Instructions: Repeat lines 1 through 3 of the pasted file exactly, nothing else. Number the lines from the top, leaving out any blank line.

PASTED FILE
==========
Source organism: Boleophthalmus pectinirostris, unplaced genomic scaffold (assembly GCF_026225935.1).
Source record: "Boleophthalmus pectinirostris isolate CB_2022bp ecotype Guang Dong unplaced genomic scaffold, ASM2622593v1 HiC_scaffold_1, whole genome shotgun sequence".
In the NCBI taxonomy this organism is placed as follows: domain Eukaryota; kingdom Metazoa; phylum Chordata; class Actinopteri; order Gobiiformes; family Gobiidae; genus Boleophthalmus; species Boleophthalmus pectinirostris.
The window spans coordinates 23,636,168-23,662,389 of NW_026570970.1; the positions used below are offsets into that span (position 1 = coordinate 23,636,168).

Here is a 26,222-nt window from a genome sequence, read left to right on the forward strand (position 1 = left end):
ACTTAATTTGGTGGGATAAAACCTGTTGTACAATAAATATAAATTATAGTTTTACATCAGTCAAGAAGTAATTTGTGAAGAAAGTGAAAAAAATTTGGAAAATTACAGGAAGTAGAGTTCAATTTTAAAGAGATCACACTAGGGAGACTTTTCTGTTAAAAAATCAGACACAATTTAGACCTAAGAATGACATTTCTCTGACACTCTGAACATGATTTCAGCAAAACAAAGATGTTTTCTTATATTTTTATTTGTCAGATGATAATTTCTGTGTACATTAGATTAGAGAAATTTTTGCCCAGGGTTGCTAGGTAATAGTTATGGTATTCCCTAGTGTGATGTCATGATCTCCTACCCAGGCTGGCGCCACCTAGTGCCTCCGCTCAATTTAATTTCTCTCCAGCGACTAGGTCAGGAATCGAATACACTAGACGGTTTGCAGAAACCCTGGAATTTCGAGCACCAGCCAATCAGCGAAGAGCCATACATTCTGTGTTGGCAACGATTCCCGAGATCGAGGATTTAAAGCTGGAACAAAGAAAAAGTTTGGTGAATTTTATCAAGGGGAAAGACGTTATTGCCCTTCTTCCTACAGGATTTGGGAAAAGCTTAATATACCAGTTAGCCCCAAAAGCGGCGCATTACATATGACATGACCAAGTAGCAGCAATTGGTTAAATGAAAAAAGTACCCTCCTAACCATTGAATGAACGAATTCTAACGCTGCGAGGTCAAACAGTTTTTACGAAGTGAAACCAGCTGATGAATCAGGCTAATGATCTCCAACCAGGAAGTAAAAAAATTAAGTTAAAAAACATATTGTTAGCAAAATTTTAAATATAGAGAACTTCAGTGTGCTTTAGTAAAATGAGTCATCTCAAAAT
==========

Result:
Source organism: Boleophthalmus pectinirostris, unplaced genomic scaffold (assembly GCF_026225935.1).
Source record: "Boleophthalmus pectinirostris isolate CB_2022bp ecotype Guang Dong unplaced genomic scaffold, ASM2622593v1 HiC_scaffold_1, whole genome shotgun sequence".
In the NCBI taxonomy this organism is placed as follows: domain Eukaryota; kingdom Metazoa; phylum Chordata; class Actinopteri; order Gobiiformes; family Gobiidae; genus Boleophthalmus; species Boleophthalmus pectinirostris.